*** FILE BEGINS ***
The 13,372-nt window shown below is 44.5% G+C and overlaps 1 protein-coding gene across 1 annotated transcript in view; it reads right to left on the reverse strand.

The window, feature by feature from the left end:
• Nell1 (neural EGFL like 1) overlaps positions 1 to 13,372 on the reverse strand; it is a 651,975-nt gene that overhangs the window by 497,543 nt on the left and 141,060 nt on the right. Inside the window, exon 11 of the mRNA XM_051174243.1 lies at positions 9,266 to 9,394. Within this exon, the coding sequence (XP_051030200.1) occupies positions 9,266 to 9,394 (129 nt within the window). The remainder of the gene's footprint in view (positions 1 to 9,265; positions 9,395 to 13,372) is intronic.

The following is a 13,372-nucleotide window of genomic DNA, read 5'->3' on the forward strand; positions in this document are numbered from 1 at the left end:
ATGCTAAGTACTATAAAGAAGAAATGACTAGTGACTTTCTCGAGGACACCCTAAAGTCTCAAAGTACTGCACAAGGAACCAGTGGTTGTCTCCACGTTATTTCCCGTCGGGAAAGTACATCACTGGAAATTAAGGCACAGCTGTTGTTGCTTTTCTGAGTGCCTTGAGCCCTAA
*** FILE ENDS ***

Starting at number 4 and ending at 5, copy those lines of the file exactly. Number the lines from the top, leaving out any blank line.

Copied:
The following is a 13,372-nucleotide window of genomic DNA, read 5'->3' on the forward strand; positions in this document are numbered from 1 at the left end:
ATGCTAAGTACTATAAAGAAGAAATGACTAGTGACTTTCTCGAGGACACCCTAAAGTCTCAAAGTACTGCACAAGGAACCAGTGGTTGTCTCCACGTTATTTCCCGTCGGGAAAGTACATCACTGGAAATTAAGGCACAGCTGTTGTTGCTTTTCTGAGTGCCTTGAGCCCTAA